03.21.11

Italy's Refugee Camp Horror

Thousands of Libyans are risking their lives to escape to a small Italian island, where conditions are appalling. Barbie Latza Nadeau on the camp and why Italy’s cozy relationship with Gaddafi is to blame.

The battered hulls of hundreds of destroyed migrant boats are stacked like firewood along the port in Lampedusa, a tiny Italian tourist island 180 miles from the coast of Libya. Nearly 15,000 men, women, and children have made the 24-hour voyage across the Mediterranean to this tiny island since January 14, when Libyan leader Muammar Gaddafi’s naval guards stopped patrolling the waters off the North African coast to curb the flow of illegal immigrants to Europe.

Most of those who make the journey claim to be bona fide refugees fleeing the troubled conflict zones in Tunisia, Egypt, and Libya. But few have documents to prove where they are really from, and even fewer have money after spending between $1,500 and $3,000 to make the trip. Those who qualify for refugee status are sent to the Italian mainland to wait out asylum hearings. Eventually they’ll be turned back to their countries of origin or released where they are free to travel throughout the open-border countries of Europe.

Italy fears that the boats are increasingly infiltrated with thugs and terrorists, planted by Gaddafi and his followers as a form of retaliation against Italy for abandoning Libya in their time of crisis. Last week just hours after Italy said it would lend airfields to any NATO-led UN-sanctioned military effort, a ferry from Tripoli carrying 1,800 men tried to dock in Lampedusa. Unlike the smaller boats that are often piled high with women and children, the ferry was suspicious. Italian authorities turned it away. “We have intelligence about some of the passengers,” said Italy’s Interior Minister Roberto Maroni. “We can’t be sure there are no terrorists on board.”

Libya is justifiably angry at Italy for siding with the West and not honoring its cozy friendship. Retaliation by mass illegal immigration and the planting of dangerous characters will hurt the country more than any military strike. The boats don’t go to Malta or Crete with the same regularity they head to Italy because those countries simply send them back. But Italy rarely does, even though they cannot maintain an acceptable ethical standard of humanitarian treatment of the would-be refugees due to the sheer inundation.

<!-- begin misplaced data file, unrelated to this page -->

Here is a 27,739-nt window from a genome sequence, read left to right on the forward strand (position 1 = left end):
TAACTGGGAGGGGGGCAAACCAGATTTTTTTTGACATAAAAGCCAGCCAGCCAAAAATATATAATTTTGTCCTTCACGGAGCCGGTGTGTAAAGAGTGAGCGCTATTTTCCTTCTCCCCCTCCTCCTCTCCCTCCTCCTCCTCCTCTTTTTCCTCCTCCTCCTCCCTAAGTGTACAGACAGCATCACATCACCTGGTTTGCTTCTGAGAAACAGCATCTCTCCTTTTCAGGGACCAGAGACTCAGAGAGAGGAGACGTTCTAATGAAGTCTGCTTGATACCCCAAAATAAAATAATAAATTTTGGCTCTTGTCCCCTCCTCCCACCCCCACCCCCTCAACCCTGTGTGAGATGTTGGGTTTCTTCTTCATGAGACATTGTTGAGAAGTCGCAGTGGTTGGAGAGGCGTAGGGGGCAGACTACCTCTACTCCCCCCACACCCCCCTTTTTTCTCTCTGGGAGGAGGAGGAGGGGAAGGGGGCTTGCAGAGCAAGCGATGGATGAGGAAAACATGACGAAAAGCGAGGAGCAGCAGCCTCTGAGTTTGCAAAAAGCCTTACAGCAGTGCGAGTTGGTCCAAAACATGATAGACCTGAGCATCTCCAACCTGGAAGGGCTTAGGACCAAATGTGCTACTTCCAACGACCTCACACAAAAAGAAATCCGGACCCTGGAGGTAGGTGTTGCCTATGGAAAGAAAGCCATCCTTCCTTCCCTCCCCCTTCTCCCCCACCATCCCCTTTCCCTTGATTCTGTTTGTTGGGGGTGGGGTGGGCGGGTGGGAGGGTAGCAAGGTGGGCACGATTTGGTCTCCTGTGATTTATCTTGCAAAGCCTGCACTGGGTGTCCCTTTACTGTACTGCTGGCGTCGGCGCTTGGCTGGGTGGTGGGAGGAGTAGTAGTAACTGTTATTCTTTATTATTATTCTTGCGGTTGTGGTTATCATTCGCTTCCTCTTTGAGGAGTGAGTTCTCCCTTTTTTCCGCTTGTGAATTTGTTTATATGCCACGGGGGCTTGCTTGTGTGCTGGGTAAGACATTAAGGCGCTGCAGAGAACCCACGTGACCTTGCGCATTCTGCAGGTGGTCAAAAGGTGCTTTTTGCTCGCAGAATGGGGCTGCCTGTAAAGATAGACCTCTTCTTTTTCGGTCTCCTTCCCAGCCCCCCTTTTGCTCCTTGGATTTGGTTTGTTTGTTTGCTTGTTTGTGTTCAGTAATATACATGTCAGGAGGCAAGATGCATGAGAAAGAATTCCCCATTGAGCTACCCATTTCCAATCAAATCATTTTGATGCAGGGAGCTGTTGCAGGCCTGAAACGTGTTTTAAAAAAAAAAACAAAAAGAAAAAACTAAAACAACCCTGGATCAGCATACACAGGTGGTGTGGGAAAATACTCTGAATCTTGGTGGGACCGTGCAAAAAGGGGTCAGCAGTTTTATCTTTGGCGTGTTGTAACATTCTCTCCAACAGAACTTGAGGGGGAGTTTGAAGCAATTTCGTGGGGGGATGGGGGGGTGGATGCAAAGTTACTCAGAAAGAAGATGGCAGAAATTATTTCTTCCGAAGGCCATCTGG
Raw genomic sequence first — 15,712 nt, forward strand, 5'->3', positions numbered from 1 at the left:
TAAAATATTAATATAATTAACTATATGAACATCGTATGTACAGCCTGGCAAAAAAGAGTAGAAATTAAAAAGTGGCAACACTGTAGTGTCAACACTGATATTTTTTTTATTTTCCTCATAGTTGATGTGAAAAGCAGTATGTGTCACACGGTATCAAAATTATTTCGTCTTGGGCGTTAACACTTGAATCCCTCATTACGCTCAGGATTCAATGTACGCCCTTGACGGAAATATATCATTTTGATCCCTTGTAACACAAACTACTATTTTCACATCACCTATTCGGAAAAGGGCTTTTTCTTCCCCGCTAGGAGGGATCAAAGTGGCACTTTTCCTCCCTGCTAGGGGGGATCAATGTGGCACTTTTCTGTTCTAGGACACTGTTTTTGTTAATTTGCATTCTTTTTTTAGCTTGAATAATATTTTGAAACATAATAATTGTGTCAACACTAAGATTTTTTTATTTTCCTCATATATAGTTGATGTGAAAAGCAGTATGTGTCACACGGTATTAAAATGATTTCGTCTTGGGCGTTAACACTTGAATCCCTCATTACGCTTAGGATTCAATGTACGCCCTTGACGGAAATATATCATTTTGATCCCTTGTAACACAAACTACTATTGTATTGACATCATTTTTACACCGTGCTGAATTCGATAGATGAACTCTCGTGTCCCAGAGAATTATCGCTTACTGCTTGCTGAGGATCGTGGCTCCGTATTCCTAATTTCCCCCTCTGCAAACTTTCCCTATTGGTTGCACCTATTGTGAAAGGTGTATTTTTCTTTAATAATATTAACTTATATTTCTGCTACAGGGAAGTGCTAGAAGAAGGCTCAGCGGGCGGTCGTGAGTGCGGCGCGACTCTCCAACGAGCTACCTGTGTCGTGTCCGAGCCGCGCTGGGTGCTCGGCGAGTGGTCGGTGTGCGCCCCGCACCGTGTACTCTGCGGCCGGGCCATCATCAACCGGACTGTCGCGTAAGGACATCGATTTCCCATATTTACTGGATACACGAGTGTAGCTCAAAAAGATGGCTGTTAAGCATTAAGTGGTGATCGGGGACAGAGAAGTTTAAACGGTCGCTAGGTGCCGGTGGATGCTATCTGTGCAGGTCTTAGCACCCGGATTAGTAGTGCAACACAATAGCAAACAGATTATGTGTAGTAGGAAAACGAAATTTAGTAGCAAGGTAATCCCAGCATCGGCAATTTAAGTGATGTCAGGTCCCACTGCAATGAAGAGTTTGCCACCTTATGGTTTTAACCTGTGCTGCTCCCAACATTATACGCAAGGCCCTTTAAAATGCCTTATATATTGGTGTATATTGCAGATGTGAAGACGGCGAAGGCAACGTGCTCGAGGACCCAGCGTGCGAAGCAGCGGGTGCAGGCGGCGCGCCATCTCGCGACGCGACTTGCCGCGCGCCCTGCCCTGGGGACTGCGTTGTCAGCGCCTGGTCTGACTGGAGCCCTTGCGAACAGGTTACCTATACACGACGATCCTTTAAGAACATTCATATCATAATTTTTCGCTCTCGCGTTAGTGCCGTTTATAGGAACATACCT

Lampedusa’s migrant detention center houses just 850 detainees. There are currently over 4,000 on the island. No country in Europe or elsewhere will help by taking refugees, leaving Italy to cope with the chaos alone. Once off the boats, there is now nowhere to sleep, very little fresh drinking water, and atrocious hygienic conditions. The seas last week were too rough for supply ships from Sicily to bring fresh drinking water and food supplies, yet more boats landed, often crashing into the rocky shores. Hundreds of lives have been lost at sea. Bodies are often caught in fishing nets or wash up on the shores. The local authorities, bolstered by military troops from the Italian mainland, have set up cage-like metal fences around the harbor and many of the immigrants are sleeping under semi-trailers draped with plastic to keep out the rain. The Red Cross calls the situation in Lampedusa “deplorable.”

Hundreds of lives have been lost at sea. Bodies are often caught in fishing nets or wash up on the shores.

Italian authorities were hoping to set up an emergency tent camp on the island over the weekend, but they were unable to deliver tents, portable toilets, and blankets when angry residents blocked the supply ship from docking. “Lampedusa cannot be transformed into a refugee camp just a few weeks before the summer tourist season begins,” says the now-desperate Lampedusa Mayor Dino De Rubeis. “You are giving us a death sentence. The immigrants have to be transferred to the rest of Italy or Europe. These immigrants are treated like animals, left to sleep under the rain without food or shelter.” A military boat is now docked off the island to take some of the immigrants, especially those the Italians suspect to be terrorists or released prisoners sent by Gaddafi, but the authorities on Lampedusa are often left to guess and use racial profiling to decide who stays and who goes.